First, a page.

I’m not suggesting that poor countries should forgo elections. The process is often expensive and messy, but it’s still preferable to the alternative of government by self-appointed rulers. Mostly, I hope the authors of electoral laws and procedures in poor countries will try to design systems that take these challenges into account. For example, why not hold presidential elections in one round instead of two, avoiding the costs and logistical problems of organizing runoffs?
… Not every country can afford every electoral system, and these financial and logistical difficulties ought to be a big part of the rule-making conversation in cases where they loom large.
Jay is bringing up an important, but often forgotten aspect in the study of electoral institutions. Despite not coming up frequently in academic literature, however, I will say that for the most part practitioners are very aware of election administration costs and system design. There are a few issues, however, that I think we should consider when discussing this.
- Institutions by nature are (and should be) hard to change. (Liberia just found this out the other week). If a country makes a decision to create a one-round system, there is a good chance it will believe a one-round system is always the only way it should ever do something, even if the logic behind that decision no longer holds true many years later. If we are choosing less optimal rules for the sake of cost, there may be long-term consequences down the road.
- Along the same point about the durability of electoral systems, most countries already have a legacy with a certain system. This could make the debate over changing the rules somewhat irrelevant. That being said, many of the poorest countries only hold elections due to donor pressure, which means the rules should be a little bit more malleable than normal.
- Political institutions are highly endogenous to political actors; the case in the DRC is a good example. There will always be winners and losers when rules are changed. Electoral systems should take into account the capacity of the country, but donors helping make such decisions should consider whether the political fallout from such changes would outweigh any benefits.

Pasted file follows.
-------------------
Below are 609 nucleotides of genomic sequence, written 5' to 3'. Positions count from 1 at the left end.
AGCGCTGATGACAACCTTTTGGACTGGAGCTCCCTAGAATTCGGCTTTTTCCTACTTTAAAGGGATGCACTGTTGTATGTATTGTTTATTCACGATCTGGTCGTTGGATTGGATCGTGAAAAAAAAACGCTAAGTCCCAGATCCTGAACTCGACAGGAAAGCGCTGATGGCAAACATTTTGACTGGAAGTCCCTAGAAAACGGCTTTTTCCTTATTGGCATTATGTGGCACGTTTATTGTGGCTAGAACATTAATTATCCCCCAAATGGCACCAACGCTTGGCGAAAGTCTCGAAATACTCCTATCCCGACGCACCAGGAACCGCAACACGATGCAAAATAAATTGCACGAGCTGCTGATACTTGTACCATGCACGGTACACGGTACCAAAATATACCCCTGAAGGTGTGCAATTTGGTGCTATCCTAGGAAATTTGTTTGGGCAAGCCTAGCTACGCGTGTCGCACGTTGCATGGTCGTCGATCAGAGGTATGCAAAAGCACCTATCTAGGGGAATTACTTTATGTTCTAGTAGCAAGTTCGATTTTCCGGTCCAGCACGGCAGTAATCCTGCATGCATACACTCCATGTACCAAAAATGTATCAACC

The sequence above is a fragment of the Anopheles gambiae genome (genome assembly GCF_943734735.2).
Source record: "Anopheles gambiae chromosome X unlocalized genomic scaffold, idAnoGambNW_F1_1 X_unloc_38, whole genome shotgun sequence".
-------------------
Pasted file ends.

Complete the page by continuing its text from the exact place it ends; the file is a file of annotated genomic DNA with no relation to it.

I realize there are plenty of development practitioners who are very aware of the limits of decentralization, but it’s still treated as somewhat of a silver bullet in the industry in general. The recent election administration problem in DRC – where decentralization is one of the key goals of donors – is a perfect demonstration of what is wrong with this line of thinking.
The central government in Kinshasa can’t afford to move election equipment to its country and we think that dividing the country to 26 new states will make things easier? How will each of those government administrations be able to procure election equipment for their local elections?
The short answer is, they couldn’t. Unfortunately, donors often view decentralization as an end in itself, rather than asking what greater goal it should serve.
With just under three months to go until the polls are due to take place, Laurent Ndaye, a senior member of the country’s independent electoral commission (CENI), said equipment such as ballot boxes and voting booths were not yet in the country.
“We’ve proceeded to order the electoral hardware, we’ve paid for more than 70 percent. What’s posing the problem now is to transport all this material (to the Congo),” he said, adding that the kit was in China, South Africa, Germany and Lebanon.
The delays meant that materials will have to be flown in but the U.N. has refused to help so private firms would have to be contracted, raising the costs, he said.
In January, President Kabila’s allies in the legislature pushed through constitutional reforms that changed presidential elections from a two-round system, to a one-round, plurality vote. Kabila insisted it was a cost-saving measure, although critics (not without merit) accused Kabila of simply rigging the rules to benefit him. I think they were both right.